02/22/2010

The Eminent Career Award: A Past Chairman's Perspective

Robert Reardon

The NCDA Eminent Career Award is arguably the most prestigious award in the field of career development and vocational psychology in the U.S., and it is clearly the oldest. The first recipient in 1966 was Anne Roe, who was followed by 39 other distinguished persons , most recently Mark Pope in 2008 and Rich Feller in 2009. Much of what we currently know and do in career counseling and research was first shaped and refined by this distinguished group of leaders and scholars.

 

NCDA offers the Eminent Career Award partly to fulfill the mission statement: to provide "service to the public and professionals involved with or interested in career development, including recognition for achievement and service". NCDA members accomplish the association's mission and goals by serving in various roles in the field of career development. It succeeds as an organization because its members volunteer on numerous committees. But there is one NCDA committee that is unique: not one of its members volunteered to serve and the committee chair changes every year. I'm referring to the Eminent Career Award committee.

I chaired the Eminent Career Award (ECA) committee in 2008, the last year of my committee membership, after joining the committee and being an award recipient in 2003. Because the work of the ECA committee is unique, I would like to share some things I learned during my five years of service. My purpose is to emphasize the value of the award, increase members' understanding of the Eminent Career Award itself, and highlight the current procedures by which the committee accomplishes its work.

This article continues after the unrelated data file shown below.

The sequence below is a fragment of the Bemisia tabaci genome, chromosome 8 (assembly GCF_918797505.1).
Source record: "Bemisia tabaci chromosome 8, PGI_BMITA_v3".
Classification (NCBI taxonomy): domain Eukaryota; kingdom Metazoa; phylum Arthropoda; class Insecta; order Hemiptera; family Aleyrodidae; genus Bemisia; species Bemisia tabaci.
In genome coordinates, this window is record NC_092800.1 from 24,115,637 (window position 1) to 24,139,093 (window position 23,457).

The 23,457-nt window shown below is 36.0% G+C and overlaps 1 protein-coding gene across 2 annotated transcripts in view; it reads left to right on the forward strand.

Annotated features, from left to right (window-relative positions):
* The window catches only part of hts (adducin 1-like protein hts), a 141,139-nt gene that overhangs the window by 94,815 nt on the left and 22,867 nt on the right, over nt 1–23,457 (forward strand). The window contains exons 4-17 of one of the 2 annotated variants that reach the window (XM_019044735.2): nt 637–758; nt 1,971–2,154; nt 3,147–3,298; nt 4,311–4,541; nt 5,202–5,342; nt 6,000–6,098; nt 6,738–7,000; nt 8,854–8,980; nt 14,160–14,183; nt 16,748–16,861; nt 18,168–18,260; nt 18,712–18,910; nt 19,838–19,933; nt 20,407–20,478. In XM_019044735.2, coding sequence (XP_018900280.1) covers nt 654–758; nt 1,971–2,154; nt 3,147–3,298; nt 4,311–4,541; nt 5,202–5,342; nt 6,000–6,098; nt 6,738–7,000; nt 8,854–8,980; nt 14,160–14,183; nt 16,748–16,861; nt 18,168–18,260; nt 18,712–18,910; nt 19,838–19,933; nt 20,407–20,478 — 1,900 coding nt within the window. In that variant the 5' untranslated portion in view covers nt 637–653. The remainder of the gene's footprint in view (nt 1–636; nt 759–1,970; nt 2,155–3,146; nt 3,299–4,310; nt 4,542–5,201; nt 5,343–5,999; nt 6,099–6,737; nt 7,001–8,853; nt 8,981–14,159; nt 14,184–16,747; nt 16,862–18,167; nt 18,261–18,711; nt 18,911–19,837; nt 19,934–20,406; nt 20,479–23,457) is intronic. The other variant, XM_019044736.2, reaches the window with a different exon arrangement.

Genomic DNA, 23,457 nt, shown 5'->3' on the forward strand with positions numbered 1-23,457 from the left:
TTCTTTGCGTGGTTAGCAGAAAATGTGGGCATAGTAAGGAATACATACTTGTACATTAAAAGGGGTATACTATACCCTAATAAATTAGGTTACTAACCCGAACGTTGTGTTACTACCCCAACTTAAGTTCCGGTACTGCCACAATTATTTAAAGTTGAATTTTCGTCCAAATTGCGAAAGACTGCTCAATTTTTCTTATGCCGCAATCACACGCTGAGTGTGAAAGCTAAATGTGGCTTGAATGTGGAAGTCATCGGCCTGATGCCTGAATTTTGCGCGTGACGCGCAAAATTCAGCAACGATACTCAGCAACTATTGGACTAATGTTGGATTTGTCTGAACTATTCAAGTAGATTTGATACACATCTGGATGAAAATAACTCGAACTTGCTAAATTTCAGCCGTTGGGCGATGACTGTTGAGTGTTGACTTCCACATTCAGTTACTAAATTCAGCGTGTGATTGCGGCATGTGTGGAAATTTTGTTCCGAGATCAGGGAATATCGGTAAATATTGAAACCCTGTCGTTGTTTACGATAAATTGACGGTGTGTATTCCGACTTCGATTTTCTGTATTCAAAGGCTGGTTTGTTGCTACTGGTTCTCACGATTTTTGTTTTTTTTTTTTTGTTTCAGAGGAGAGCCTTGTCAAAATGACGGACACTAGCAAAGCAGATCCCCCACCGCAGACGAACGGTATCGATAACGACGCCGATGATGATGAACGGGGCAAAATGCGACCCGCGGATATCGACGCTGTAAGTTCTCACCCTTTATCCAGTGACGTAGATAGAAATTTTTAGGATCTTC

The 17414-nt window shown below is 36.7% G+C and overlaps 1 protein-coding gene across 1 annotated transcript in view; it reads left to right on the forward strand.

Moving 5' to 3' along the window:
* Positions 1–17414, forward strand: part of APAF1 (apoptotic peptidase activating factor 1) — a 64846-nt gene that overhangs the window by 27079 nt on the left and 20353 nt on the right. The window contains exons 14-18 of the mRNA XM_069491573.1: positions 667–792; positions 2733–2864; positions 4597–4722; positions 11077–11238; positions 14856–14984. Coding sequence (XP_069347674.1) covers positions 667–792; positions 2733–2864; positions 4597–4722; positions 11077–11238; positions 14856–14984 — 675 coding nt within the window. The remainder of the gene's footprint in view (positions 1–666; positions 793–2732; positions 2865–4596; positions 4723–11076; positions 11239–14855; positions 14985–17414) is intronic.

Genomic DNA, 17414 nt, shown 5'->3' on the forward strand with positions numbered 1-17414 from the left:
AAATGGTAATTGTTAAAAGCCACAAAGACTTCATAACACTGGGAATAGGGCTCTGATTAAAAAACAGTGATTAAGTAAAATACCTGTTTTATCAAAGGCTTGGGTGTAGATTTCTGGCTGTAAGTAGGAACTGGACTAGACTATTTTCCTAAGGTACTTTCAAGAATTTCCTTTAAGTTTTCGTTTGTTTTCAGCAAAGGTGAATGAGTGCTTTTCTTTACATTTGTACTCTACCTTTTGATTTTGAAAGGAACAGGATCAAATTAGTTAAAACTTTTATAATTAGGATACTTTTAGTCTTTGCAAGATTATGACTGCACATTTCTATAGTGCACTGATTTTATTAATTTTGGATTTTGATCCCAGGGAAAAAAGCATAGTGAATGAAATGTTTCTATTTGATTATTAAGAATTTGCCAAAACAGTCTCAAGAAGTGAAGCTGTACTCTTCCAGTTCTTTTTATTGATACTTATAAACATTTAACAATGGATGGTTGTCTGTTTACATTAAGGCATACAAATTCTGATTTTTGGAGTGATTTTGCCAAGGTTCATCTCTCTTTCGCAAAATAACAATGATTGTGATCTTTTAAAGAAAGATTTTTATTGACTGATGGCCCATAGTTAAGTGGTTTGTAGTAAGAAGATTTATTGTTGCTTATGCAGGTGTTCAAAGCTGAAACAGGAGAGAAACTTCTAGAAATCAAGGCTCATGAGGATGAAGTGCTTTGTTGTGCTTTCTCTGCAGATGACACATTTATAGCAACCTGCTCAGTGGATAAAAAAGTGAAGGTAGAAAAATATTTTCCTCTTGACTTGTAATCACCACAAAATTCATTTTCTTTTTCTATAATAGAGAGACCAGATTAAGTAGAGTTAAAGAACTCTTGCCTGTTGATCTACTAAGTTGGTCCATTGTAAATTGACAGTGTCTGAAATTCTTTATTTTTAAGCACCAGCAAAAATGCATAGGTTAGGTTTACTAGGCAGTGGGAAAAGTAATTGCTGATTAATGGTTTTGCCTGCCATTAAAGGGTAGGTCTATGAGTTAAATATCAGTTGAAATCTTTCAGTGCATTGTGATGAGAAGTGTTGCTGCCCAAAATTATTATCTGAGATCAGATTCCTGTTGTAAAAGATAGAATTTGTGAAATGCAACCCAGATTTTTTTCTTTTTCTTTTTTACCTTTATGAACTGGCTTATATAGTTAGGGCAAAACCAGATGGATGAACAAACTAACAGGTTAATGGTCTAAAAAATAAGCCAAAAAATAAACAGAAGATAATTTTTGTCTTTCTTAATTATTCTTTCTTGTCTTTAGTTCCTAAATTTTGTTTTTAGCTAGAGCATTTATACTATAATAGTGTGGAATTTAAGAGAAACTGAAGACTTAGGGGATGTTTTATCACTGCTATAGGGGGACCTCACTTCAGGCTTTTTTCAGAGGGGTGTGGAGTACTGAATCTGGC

Integrity and Standards

I believe this award is precious to NCDA and to the entire career development field, and I know that the members of the ECA committee feel a unique and important responsibility to maintain the integrity and standards that have been established. In my five years of service, I had the opportunity to work with JoAnn Bowlsbey, Duane Brown, Jane Goodman, Thomas Harrington, Spencer Niles, Lee Richmond, and James Sampson, Jr. I knew some of them well and some I did not know at all before we began our work on this committee. We came from different parts of the country, had varied work experiences, and held both similar and divergent views about the career field. Fate brought us to serve on this committee but we had a common mission, to sustain and enhance the Eminent Career Award. Working on this committee was an unexpected highlight of my professional life.

One of the special privileges of ECA committee service is reading the materials submitted to support the award nominees each year. Reading these documents, vita and letters of support, made me aware of the extraordinary accomplishments of the nominees that I would probably never have known otherwise. Moreover, it made me very proud of our field and what we do. Happily, we have an opportunity to gather and celebrate those accomplishments at the NCDA Awards Luncheon each year at the Global Conference.